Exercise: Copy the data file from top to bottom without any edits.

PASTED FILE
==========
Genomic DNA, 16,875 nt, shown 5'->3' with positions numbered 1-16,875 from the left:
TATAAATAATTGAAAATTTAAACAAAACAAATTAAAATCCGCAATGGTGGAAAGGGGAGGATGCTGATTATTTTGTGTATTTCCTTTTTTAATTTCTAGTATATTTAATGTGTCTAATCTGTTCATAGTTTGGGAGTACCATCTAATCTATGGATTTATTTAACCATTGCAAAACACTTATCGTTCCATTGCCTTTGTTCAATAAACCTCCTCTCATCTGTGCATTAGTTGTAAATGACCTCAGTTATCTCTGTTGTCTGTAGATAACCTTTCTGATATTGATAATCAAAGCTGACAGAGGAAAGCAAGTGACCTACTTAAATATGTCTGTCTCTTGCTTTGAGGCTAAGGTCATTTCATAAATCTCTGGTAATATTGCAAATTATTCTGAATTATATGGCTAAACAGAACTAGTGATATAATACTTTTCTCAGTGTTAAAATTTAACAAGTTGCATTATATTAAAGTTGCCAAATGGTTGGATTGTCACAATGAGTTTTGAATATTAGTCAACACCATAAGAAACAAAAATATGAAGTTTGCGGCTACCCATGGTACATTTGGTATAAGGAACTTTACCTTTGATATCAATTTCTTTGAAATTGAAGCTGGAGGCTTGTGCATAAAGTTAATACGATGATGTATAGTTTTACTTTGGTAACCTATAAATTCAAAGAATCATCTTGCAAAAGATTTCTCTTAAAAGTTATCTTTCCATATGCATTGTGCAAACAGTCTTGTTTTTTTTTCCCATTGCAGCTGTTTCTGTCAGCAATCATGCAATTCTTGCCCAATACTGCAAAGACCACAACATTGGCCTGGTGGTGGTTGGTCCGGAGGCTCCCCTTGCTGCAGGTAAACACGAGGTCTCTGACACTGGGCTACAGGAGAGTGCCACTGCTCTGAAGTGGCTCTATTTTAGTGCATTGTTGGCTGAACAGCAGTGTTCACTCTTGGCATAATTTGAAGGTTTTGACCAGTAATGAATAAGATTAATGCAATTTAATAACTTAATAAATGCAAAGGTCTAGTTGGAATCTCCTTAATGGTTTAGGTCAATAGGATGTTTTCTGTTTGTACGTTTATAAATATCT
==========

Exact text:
Genomic DNA, 16,875 nt, shown 5'->3' with positions numbered 1-16,875 from the left:
TATAAATAATTGAAAATTTAAACAAAACAAATTAAAATCCGCAATGGTGGAAAGGGGAGGATGCTGATTATTTTGTGTATTTCCTTTTTTAATTTCTAGTATATTTAATGTGTCTAATCTGTTCATAGTTTGGGAGTACCATCTAATCTATGGATTTATTTAACCATTGCAAAACACTTATCGTTCCATTGCCTTTGTTCAATAAACCTCCTCTCATCTGTGCATTAGTTGTAAATGACCTCAGTTATCTCTGTTGTCTGTAGATAACCTTTCTGATATTGATAATCAAAGCTGACAGAGGAAAGCAAGTGACCTACTTAAATATGTCTGTCTCTTGCTTTGAGGCTAAGGTCATTTCATAAATCTCTGGTAATATTGCAAATTATTCTGAATTATATGGCTAAACAGAACTAGTGATATAATACTTTTCTCAGTGTTAAAATTTAACAAGTTGCATTATATTAAAGTTGCCAAATGGTTGGATTGTCACAATGAGTTTTGAATATTAGTCAACACCATAAGAAACAAAAATATGAAGTTTGCGGCTACCCATGGTACATTTGGTATAAGGAACTTTACCTTTGATATCAATTTCTTTGAAATTGAAGCTGGAGGCTTGTGCATAAAGTTAATACGATGATGTATAGTTTTACTTTGGTAACCTATAAATTCAAAGAATCATCTTGCAAAAGATTTCTCTTAAAAGTTATCTTTCCATATGCATTGTGCAAACAGTCTTGTTTTTTTTTCCCATTGCAGCTGTTTCTGTCAGCAATCATGCAATTCTTGCCCAATACTGCAAAGACCACAACATTGGCCTGGTGGTGGTTGGTCCGGAGGCTCCCCTTGCTGCAGGTAAACACGAGGTCTCTGACACTGGGCTACAGGAGAGTGCCACTGCTCTGAAGTGGCTCTATTTTAGTGCATTGTTGGCTGAACAGCAGTGTTCACTCTTGGCATAATTTGAAGGTTTTGACCAGTAATGAATAAGATTAATGCAATTTAATAACTTAATAAATGCAAAGGTCTAGTTGGAATCTCCTTAATGGTTTAGGTCAATAGGATGTTTTCTGTTTGTACGTTTATAAATATCT